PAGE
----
The DA says New York law exempts possession charges in overdose cases involving a call for help
Jon Bon Jovi’s daughter, Stephanie Rose Bongiovi, no longer faces drug charges because of New York’s law applying to overdose cases in which there was a call for help, authorities said Thursday.
Bongiovi, 19, and Ian S. Grant, 21, both students at Hamilton College in Upstate New York, were arrested this week on drug possession charges after officers found heroin, marijuana and drug paraphernalia in her dorm room, according to police.
On Thursday, the misdemeanor charges against both were dropped because of a 2011 amendment to the New York penal code exempting people from possession charges if they had sought help for somebody experiencing a “drug or alcohol overdose or other life-threatening medical emergency.”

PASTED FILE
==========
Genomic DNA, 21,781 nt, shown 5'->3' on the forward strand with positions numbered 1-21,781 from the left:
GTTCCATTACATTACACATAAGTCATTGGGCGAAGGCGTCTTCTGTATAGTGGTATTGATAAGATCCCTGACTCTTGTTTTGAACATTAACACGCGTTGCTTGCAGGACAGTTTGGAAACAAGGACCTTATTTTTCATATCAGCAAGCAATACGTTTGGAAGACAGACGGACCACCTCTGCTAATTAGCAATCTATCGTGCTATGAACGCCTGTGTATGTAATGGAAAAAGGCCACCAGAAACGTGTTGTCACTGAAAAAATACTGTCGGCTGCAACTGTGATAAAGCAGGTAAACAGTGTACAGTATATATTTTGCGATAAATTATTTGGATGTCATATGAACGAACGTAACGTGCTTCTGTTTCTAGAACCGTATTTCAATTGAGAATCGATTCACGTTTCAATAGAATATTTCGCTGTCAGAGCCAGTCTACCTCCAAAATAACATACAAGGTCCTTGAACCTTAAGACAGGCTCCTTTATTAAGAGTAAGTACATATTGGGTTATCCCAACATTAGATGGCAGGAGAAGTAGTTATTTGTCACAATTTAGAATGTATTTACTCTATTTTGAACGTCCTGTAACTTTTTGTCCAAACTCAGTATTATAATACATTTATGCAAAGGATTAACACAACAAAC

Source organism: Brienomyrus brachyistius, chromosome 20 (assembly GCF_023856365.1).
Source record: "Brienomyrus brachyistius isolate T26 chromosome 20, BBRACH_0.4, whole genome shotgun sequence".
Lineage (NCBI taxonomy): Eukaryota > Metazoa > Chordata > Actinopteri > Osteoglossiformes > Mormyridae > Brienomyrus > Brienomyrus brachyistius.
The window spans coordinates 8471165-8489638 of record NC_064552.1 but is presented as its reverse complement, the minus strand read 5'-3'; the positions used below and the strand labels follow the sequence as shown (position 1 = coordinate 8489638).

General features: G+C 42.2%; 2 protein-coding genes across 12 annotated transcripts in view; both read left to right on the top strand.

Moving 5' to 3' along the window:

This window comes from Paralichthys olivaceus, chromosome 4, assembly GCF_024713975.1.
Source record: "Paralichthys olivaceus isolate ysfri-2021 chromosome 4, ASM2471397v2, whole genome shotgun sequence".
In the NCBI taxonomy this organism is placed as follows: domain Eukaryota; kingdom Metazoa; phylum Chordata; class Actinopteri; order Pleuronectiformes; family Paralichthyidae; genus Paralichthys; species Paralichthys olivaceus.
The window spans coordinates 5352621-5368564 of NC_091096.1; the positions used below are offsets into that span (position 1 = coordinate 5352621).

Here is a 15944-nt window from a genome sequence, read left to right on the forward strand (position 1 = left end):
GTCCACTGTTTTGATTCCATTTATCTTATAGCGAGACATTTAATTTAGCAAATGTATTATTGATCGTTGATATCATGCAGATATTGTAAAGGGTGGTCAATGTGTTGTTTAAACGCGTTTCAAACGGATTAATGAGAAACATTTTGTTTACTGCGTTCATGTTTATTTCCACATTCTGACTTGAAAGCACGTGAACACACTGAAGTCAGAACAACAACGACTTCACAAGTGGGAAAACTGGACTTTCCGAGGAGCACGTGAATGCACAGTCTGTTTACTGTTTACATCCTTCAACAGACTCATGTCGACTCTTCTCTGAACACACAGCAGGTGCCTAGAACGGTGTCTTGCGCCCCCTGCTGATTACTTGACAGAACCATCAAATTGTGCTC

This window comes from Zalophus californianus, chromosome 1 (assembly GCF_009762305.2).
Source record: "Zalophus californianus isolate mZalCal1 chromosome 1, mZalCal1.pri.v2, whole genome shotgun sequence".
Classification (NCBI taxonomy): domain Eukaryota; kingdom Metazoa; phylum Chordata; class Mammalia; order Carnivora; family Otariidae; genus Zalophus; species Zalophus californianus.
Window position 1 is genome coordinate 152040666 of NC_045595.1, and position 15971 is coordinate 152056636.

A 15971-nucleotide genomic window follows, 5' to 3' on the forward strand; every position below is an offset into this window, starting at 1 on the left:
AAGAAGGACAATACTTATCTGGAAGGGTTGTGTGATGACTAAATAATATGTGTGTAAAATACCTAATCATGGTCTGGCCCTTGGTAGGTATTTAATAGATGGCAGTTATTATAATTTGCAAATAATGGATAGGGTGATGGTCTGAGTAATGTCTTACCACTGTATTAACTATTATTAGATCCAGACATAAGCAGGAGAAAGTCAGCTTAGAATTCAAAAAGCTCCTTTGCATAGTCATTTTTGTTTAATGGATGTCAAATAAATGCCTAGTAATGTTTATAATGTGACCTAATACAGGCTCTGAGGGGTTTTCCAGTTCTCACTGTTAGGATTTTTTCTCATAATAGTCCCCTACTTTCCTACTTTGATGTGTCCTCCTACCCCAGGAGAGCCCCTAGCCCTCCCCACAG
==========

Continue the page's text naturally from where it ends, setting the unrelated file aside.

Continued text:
The so-called “Good Samaritan” section of the law applies to the Bongiovi case because Grant had called for help for the rocker’s daughter as she suffered a possible overdose, authorities said.
“By law, they have immunity. I can t prosecute them even if I wanted to, said Oneida County District Attorney Scott D. McNamara, according to the Observer-Dispatch in Utica, N.Y. “To proceed would be highly inappropriate and highly unethical, and would jeopardize my opportunity to practice in the future.”
Bongiovi, one of the singer’s four children with wife Dorothea Hurley, was hospitalized early Wednesday. Her condition was unknown. Reps for Bon Jovi have not commented.